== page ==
When I arrived in Lancaster, the spirits of the people were mightily up; I stood and looked earnestly upon them, and they cried, ‘look at his eyes!' After awhile I spoke to them, and they were pretty sober. Then came a young man who took me to his house, and after a little while the officers took me to major Porter's, the justice who had sent the warrant against me; he had several others with him. When I came in, I said, 'Peace be among you.' Porter asked me, 'why I came into the country in that troublesome time?' I told him, 'to visit my brethren.' But said he, 'you have great meetings up and down.' I told him though we had, our meetings were known throughout the nation to be peaceable, and we were a peaceable people. He said, 'we saw the devil in people's faces.' I told him, 'if I saw a drunkard, or a swearer, or a peevish heady man, I could not say I saw the spirit of God in him.' And I asked him, 'if he could see the spirit of God?' He said, ‘we cried against their ministers. ‘I told him, while we were as Saul, sitting under the priests, and running up and down with their packets of letters, we were never called pestilent fellows nor makers of sects; but when we were decided to exercise our consciences towards God and man, we were called pestilent fellows, as Paul was. He said, we could express ourselves well enough, and he would not dispute with me; but he would restrain me. I desired to know, 'for what, and by whose order he sent his warrant for me;' and complained to him of the abuse of the constables and other officers after they had taken me, and in their bringing me there. He would not take notice of that, but told me, ‘he had an order, but would not let me see it; for he would not reveal the king's secrets;' and besides, ‘a prisoner,' he said, 'was not to see why he was committed.' I told him that was not reasonable; for how could any defend themselves then? I said I ought to have a copy of it. But he said, there was a judge once, ‘that fined one for letting a prisoner have a copy of his mittimus; and,' he said, ‘I have an old clerk, though I am a young justice.' Then he called to his clerk, saying, 'is it not ready yet? Bring it;' meaning the mittimus. But since it was not, he told me I was a disturber of the nation. I told him, I had been a blessing to the nation, in and through the Lord's power and truth, and the spirit of God in all consciences would answer it. Then he charged me as an ‘enemy to the king, that I endeavored to raise a new war, and imbrue the nation in blood again.' I told him, I had never learned the postures of war, but was clear and innocent as a child concerning those things; and therefore was fictitious. Then came the clerk with the mittimus, and the jailer was sent for and commanded to take me, put me into the Dark-house, and let none come to see me, but kept me there close prisoner until I should be delivered by the king or parliament. Then the justice asked the constables where my horse was? 'For I hear,' said he, 'he has a good horse; have you brought his horse?' I told him where my horse was, but he did not meddle with him. As they had me to the jail the constable gave me my knife again, and then asked me to give it him. I told him, no; he had not been so civil to me. So they put me into the jail, and the under jailer was a very wicked man named Hardy, who was exceedingly rude and cruel; and many times he would not let me have food brought in except what I could pass under the door. Many came to look at me, some in a rage, and very uncivil and rude. One time two young priests came, and they were very abusive. The meanest people could not be worse. Among those who came in this manner was old Preston's wife of Howke. She used many abusive words to me, telling me that my 'tongue should be cut out,' and that 'I should be hanged;' showing me the gallows. But the Lord cut her off, and she died in a miserable condition.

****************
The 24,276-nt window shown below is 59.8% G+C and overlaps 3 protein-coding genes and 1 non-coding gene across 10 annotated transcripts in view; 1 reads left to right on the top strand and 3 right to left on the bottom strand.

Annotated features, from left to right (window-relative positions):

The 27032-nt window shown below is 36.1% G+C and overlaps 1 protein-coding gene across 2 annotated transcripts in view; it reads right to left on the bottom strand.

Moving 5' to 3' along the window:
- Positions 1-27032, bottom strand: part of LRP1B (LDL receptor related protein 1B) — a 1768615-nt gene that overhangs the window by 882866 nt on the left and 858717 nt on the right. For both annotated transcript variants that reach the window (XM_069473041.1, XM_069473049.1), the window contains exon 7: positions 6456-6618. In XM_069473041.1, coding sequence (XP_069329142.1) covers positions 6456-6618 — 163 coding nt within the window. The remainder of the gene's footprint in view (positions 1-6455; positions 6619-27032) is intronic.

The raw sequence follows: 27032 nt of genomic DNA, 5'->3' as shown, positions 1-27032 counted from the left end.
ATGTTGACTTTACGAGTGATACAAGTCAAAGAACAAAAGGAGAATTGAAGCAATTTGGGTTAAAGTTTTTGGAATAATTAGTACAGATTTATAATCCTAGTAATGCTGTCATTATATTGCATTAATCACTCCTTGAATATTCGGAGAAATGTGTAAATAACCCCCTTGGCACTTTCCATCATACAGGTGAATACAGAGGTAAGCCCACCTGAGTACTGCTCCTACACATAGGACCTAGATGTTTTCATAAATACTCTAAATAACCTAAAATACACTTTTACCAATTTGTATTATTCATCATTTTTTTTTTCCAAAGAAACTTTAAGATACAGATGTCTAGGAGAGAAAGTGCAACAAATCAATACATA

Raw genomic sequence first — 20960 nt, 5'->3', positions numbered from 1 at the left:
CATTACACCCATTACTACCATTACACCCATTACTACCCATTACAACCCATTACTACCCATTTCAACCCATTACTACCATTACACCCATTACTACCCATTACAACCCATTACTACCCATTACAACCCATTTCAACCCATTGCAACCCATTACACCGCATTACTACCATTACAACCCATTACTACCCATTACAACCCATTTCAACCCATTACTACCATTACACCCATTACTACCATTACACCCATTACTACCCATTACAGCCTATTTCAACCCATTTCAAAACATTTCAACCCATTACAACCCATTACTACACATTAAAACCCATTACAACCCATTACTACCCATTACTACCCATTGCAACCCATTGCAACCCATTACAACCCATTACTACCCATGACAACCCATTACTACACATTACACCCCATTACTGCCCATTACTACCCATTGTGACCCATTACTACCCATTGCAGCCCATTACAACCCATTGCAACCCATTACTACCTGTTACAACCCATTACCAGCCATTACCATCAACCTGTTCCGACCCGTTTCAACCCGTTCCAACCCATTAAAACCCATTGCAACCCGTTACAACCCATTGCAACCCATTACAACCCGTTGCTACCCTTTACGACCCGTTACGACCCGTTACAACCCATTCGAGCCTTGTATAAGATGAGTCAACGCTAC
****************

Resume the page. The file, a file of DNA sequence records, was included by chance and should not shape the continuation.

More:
Being now close prisoner in the common jail at Lancaster, I desired Thomas Cummins and Thomas Green to go to the jailer, who asked for a copy of my mittimus so that I might know for what I stood committed. They went, and the jailer answered, 'He could not give a copy of it, for once someone else had been fined for doing so;' but he gave them liberty to read it over. To the best of their remembrance, the matters there charged against me were, 'That I was a person generally suspected to be a common disturber of the peace of the nation, an enemy to the king, and a chief upholder of the Quakers' sect; and that I, together with many of my fanatic opinion, had of late tried to raise insurrections in these parts of the country, and embroil the whole country in blood. For which reason the jailer was commanded to keep me in safe custody, until I should be released by order from the king or parliament.